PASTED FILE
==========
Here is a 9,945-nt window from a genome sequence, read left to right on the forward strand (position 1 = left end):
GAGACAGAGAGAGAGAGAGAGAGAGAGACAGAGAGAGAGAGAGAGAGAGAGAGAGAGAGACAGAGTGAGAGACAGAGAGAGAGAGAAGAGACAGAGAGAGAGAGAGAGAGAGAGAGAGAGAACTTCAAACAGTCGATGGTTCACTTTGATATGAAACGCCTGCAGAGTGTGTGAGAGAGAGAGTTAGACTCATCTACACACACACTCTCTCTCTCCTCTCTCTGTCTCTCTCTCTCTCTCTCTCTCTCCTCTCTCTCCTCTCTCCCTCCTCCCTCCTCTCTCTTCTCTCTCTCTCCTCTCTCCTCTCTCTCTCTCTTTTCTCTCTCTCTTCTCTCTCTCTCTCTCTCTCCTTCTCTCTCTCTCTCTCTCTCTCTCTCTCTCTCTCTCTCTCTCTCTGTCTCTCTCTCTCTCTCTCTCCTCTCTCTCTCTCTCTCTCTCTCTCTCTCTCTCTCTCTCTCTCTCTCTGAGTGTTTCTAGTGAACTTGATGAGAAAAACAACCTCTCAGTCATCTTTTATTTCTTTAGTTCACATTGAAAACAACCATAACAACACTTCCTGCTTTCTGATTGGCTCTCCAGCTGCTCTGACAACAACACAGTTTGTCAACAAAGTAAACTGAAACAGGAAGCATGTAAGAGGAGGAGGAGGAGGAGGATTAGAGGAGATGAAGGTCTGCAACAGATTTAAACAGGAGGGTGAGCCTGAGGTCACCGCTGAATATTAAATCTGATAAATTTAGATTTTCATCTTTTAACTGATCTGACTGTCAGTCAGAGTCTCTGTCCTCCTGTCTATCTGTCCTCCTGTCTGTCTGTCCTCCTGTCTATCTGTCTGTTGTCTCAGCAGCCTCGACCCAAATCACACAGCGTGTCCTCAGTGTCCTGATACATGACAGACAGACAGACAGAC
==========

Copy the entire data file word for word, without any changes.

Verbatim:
Here is a 9,945-nt window from a genome sequence, read left to right on the forward strand (position 1 = left end):
GAGACAGAGAGAGAGAGAGAGAGAGAGACAGAGAGAGAGAGAGAGAGAGAGAGAGAGAGACAGAGTGAGAGACAGAGAGAGAGAGAAGAGACAGAGAGAGAGAGAGAGAGAGAGAGAGAGAACTTCAAACAGTCGATGGTTCACTTTGATATGAAACGCCTGCAGAGTGTGTGAGAGAGAGAGTTAGACTCATCTACACACACACTCTCTCTCTCCTCTCTCTGTCTCTCTCTCTCTCTCTCTCTCTCCTCTCTCTCCTCTCTCCCTCCTCCCTCCTCTCTCTTCTCTCTCTCTCCTCTCTCCTCTCTCTCTCTCTTTTCTCTCTCTCTTCTCTCTCTCTCTCTCTCTCCTTCTCTCTCTCTCTCTCTCTCTCTCTCTCTCTCTCTCTCTCTCTCTGTCTCTCTCTCTCTCTCTCTCCTCTCTCTCTCTCTCTCTCTCTCTCTCTCTCTCTCTCTCTCTCTCTCTGAGTGTTTCTAGTGAACTTGATGAGAAAAACAACCTCTCAGTCATCTTTTATTTCTTTAGTTCACATTGAAAACAACCATAACAACACTTCCTGCTTTCTGATTGGCTCTCCAGCTGCTCTGACAACAACACAGTTTGTCAACAAAGTAAACTGAAACAGGAAGCATGTAAGAGGAGGAGGAGGAGGAGGATTAGAGGAGATGAAGGTCTGCAACAGATTTAAACAGGAGGGTGAGCCTGAGGTCACCGCTGAATATTAAATCTGATAAATTTAGATTTTCATCTTTTAACTGATCTGACTGTCAGTCAGAGTCTCTGTCCTCCTGTCTATCTGTCCTCCTGTCTGTCTGTCCTCCTGTCTATCTGTCTGTTGTCTCAGCAGCCTCGACCCAAATCACACAGCGTGTCCTCAGTGTCCTGATACATGACAGACAGACAGACAGAC